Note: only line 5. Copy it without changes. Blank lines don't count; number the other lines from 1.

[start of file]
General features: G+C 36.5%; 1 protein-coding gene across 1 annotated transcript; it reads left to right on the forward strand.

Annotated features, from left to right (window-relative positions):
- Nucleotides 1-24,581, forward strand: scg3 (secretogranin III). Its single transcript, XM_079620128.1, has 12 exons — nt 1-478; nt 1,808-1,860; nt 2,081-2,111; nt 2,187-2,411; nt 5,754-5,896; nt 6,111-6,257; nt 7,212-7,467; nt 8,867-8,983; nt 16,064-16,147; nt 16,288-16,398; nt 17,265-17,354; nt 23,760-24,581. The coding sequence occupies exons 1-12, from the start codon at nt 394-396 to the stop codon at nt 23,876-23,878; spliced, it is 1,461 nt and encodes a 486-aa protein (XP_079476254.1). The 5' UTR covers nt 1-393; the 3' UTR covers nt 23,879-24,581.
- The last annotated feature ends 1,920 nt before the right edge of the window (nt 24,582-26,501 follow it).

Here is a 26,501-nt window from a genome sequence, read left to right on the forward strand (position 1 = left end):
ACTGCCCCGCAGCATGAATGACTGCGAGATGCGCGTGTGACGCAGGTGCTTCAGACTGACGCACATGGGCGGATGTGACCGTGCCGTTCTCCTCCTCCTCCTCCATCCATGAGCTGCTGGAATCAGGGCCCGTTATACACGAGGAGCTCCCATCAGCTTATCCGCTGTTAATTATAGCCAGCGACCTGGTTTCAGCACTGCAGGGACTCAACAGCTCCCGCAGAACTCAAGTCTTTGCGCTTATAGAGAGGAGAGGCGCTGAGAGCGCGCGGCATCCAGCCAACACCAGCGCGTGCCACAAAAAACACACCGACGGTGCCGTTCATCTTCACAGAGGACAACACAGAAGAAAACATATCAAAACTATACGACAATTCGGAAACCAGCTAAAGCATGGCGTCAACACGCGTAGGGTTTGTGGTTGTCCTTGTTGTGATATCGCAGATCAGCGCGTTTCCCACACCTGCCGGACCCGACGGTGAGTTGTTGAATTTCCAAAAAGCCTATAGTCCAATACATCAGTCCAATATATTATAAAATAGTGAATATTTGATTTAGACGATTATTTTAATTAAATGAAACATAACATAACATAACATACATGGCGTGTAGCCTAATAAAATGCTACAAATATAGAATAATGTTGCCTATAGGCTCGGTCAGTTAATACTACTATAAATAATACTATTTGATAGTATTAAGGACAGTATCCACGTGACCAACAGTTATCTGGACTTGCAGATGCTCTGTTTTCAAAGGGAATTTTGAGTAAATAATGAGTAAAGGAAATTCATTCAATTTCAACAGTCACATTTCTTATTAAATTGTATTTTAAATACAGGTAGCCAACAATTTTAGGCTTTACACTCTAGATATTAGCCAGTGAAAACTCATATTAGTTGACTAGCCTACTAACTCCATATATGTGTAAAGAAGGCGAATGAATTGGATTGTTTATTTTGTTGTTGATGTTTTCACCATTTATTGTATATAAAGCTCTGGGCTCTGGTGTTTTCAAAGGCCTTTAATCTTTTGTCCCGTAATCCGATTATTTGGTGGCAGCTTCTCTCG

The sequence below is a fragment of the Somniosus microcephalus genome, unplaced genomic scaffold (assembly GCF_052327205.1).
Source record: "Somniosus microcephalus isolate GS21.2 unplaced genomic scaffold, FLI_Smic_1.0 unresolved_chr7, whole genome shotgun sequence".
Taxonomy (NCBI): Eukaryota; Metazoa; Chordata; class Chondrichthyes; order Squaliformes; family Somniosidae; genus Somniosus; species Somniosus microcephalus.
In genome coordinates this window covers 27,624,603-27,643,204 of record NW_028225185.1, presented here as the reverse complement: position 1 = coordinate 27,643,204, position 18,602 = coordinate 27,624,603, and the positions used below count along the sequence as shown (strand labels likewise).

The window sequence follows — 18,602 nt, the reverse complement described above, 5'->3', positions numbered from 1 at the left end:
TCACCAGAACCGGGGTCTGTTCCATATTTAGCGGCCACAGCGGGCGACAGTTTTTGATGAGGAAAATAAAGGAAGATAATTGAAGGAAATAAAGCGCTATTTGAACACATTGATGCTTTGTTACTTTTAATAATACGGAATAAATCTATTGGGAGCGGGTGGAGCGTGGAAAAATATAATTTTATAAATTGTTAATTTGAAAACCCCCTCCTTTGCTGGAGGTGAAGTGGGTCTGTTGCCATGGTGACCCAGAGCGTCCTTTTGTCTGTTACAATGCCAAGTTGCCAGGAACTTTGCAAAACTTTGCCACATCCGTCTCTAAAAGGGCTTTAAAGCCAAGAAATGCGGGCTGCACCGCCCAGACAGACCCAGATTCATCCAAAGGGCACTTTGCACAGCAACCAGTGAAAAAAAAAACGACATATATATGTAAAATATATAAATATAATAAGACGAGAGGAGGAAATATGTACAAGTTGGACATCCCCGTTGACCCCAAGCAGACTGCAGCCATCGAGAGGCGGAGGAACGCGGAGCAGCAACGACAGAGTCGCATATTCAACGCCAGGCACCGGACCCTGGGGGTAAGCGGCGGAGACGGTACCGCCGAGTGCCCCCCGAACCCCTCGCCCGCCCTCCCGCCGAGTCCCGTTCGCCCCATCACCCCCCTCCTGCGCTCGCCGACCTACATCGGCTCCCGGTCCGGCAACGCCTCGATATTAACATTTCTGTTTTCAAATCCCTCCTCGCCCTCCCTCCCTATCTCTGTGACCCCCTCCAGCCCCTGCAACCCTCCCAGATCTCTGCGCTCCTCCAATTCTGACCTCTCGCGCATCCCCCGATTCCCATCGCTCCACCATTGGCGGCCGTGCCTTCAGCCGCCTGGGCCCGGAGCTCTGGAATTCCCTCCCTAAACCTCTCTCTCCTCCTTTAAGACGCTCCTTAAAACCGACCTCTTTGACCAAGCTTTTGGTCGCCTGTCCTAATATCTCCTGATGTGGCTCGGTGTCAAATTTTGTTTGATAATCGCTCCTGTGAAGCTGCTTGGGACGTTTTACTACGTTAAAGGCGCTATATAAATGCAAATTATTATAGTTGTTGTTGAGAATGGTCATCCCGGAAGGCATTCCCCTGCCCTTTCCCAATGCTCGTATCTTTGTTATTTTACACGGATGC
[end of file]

Here is a 26,501-nt window from a genome sequence, read left to right on the forward strand (position 1 = left end):